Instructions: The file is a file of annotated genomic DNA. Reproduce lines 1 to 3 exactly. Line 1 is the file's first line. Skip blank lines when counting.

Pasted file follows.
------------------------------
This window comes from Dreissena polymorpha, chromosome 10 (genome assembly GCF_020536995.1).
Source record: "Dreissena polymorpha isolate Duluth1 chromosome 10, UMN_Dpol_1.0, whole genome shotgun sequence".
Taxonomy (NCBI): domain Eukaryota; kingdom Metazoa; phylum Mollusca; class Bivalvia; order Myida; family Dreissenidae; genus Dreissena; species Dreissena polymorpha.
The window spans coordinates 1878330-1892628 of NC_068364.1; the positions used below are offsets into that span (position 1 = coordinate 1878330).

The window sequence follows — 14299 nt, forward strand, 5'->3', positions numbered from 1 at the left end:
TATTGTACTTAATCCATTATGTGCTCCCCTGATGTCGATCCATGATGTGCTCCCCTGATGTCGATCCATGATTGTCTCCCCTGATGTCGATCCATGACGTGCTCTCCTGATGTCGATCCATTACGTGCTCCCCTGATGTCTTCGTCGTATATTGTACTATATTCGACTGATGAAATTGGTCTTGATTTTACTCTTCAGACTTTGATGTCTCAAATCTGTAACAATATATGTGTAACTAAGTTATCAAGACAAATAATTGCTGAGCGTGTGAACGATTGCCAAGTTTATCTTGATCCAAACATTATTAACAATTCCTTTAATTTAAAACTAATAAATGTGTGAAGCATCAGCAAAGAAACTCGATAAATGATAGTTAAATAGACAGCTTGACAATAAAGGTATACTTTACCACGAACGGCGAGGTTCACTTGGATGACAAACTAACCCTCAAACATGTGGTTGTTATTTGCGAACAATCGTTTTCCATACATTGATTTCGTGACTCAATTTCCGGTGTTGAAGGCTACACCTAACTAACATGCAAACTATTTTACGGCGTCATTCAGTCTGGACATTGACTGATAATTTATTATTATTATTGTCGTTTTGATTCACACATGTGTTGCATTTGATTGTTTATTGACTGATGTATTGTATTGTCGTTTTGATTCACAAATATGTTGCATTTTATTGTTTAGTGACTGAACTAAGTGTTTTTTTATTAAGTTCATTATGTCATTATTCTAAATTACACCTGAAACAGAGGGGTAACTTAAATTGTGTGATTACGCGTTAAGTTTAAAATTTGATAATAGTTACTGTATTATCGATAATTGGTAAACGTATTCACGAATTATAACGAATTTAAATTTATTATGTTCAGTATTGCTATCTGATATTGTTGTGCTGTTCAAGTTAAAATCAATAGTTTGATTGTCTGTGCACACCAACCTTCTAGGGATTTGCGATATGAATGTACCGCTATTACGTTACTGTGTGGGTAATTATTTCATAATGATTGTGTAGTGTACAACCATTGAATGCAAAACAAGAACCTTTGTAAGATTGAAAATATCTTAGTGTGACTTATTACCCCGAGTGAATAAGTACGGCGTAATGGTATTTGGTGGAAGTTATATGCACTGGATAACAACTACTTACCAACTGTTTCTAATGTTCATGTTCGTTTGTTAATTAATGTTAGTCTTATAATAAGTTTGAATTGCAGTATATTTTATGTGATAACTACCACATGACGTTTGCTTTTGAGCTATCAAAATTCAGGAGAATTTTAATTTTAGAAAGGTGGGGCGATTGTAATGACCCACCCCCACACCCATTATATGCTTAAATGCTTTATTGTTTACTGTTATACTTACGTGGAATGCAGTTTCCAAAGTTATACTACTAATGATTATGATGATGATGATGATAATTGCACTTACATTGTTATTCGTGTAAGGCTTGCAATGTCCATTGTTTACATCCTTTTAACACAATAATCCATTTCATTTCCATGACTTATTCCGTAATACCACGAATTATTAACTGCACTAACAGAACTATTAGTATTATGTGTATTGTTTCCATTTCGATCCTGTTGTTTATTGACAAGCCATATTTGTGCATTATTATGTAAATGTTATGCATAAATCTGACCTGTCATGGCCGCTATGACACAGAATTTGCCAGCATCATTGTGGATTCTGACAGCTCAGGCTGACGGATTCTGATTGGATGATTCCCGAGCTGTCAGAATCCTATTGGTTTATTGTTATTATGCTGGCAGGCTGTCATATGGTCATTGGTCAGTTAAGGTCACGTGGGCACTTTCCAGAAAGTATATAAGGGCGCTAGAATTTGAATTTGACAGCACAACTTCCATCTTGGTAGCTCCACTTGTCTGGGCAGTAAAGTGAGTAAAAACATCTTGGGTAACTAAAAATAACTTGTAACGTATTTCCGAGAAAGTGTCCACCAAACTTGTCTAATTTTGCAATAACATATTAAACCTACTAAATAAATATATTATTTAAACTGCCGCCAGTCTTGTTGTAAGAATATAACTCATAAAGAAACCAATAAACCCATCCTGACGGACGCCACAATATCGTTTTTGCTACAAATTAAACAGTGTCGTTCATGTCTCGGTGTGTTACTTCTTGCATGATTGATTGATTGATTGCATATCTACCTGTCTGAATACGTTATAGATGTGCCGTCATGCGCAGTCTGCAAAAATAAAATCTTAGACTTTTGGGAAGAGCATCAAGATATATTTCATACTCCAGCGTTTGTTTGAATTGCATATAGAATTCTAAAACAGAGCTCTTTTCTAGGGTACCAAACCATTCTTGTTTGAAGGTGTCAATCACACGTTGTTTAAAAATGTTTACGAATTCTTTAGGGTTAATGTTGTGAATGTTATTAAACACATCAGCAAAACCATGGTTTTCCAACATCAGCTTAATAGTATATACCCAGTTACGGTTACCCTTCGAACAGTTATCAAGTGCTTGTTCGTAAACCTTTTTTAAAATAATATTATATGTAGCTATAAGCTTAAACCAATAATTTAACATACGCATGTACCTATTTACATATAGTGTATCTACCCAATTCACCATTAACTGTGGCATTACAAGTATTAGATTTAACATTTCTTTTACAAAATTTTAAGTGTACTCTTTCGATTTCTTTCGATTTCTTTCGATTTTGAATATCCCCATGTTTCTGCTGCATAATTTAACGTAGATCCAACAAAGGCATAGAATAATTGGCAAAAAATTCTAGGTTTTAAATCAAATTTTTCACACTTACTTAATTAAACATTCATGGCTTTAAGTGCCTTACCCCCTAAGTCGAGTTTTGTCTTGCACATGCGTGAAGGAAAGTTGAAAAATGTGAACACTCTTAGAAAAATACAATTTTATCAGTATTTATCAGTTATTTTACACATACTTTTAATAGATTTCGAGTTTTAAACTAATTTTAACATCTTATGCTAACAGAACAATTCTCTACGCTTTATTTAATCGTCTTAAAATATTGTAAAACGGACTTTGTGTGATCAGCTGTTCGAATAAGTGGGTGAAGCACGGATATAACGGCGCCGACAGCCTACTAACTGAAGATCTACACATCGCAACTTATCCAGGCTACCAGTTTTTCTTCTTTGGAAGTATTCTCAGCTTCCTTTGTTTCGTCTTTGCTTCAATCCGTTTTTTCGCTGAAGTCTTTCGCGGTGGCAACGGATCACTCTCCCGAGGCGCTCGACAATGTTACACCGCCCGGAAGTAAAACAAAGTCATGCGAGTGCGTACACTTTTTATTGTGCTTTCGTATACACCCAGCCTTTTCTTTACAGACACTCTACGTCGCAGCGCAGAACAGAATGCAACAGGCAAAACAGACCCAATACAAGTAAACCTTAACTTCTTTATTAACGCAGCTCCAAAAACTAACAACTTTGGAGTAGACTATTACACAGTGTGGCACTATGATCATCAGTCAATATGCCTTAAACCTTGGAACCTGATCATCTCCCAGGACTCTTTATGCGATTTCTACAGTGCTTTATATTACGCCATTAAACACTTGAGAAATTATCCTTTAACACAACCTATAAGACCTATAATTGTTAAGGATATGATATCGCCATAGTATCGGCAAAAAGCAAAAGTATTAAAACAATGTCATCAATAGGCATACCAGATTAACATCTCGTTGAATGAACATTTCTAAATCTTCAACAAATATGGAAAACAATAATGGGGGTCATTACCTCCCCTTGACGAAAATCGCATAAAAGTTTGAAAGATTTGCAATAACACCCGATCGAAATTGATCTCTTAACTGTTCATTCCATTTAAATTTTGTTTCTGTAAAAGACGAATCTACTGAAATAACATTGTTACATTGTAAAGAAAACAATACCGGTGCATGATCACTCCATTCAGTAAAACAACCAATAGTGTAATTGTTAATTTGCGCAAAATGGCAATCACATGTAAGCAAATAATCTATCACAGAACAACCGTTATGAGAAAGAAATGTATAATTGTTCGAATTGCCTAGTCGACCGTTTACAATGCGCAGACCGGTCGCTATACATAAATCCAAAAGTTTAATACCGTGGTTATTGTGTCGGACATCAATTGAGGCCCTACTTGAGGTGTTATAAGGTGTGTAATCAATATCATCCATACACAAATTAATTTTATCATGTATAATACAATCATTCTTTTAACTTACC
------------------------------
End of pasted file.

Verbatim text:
This window comes from Dreissena polymorpha, chromosome 10 (genome assembly GCF_020536995.1).
Source record: "Dreissena polymorpha isolate Duluth1 chromosome 10, UMN_Dpol_1.0, whole genome shotgun sequence".
Taxonomy (NCBI): domain Eukaryota; kingdom Metazoa; phylum Mollusca; class Bivalvia; order Myida; family Dreissenidae; genus Dreissena; species Dreissena polymorpha.